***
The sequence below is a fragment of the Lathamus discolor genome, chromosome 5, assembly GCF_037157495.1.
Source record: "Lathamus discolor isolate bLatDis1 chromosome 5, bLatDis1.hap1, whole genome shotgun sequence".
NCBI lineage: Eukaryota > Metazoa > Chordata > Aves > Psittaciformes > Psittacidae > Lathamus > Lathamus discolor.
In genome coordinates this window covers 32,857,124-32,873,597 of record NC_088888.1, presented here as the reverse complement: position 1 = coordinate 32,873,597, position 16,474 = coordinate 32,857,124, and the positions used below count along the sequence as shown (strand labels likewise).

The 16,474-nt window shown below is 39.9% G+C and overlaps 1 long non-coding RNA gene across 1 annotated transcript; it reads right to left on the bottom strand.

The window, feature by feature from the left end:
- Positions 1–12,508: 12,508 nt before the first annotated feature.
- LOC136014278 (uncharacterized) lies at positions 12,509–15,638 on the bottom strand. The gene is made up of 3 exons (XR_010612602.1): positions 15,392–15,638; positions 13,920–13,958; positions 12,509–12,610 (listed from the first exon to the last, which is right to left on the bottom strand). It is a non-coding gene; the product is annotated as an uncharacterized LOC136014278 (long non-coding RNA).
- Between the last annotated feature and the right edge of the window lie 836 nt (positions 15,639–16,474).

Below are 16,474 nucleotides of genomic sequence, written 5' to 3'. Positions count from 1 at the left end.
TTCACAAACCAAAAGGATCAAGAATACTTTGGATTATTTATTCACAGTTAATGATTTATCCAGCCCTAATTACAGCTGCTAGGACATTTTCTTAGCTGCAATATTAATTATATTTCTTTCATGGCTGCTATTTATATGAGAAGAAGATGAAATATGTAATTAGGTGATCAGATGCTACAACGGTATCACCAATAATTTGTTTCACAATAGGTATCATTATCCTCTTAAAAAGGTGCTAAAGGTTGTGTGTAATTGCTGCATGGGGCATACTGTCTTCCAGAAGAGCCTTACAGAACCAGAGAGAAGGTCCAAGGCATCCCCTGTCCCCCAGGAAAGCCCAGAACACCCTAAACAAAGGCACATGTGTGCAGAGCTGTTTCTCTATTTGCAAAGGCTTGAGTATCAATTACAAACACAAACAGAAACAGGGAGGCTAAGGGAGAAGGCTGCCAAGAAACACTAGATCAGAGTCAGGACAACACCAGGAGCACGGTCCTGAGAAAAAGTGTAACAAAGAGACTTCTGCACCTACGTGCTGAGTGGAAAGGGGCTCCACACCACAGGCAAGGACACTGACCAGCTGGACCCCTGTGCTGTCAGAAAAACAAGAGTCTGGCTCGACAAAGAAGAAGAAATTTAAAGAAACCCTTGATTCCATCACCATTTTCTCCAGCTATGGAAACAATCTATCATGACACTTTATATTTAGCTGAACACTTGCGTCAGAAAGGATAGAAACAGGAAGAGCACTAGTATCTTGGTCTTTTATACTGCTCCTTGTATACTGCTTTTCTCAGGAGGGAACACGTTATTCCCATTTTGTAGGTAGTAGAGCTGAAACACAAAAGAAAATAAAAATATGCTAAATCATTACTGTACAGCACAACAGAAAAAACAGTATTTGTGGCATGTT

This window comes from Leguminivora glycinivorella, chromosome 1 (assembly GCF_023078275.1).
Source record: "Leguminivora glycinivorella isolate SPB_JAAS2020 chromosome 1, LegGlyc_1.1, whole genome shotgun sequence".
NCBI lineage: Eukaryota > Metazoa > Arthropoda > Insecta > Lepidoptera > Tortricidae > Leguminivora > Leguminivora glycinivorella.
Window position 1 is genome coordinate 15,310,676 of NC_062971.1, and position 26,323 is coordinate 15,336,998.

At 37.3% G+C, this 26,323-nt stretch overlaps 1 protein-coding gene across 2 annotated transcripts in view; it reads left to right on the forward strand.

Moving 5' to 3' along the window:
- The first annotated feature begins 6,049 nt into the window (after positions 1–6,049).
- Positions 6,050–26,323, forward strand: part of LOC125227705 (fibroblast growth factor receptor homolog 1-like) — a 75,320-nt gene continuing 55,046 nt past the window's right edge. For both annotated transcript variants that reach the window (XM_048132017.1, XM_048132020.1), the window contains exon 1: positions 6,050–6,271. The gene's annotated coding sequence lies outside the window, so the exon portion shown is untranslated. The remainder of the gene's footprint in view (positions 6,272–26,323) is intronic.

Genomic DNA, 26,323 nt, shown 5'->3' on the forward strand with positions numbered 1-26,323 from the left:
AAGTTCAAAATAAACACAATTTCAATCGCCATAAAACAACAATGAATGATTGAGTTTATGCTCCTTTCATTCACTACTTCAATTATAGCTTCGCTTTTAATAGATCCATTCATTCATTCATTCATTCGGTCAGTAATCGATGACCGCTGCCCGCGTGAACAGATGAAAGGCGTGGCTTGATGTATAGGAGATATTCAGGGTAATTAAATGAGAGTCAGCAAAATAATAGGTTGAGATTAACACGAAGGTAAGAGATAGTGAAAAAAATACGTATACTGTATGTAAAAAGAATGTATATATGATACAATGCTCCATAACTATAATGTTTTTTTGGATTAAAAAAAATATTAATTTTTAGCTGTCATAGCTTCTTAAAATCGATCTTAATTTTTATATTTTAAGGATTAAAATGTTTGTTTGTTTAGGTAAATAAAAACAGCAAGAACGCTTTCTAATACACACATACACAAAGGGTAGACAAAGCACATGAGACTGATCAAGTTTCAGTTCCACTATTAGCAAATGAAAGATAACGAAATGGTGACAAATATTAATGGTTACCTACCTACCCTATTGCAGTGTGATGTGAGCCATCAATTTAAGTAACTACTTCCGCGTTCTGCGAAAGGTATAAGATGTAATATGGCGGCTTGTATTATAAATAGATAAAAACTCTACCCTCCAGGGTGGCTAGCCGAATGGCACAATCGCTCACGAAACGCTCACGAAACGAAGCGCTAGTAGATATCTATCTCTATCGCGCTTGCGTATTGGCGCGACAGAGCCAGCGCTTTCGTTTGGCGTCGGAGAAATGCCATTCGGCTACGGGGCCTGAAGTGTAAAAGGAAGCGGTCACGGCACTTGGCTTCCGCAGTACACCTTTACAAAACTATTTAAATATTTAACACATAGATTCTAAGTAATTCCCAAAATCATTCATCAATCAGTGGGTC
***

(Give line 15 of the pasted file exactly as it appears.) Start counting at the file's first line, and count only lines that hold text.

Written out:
Window position 1 is genome coordinate 15,310,676 of NC_062971.1, and position 26,323 is coordinate 15,336,998.